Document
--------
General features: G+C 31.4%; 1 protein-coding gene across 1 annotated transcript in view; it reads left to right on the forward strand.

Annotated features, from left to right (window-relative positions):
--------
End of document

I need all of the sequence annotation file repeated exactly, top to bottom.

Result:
General features: G+C 31.4%; 1 protein-coding gene across 1 annotated transcript in view; it reads left to right on the forward strand.

Annotated features, from left to right (window-relative positions):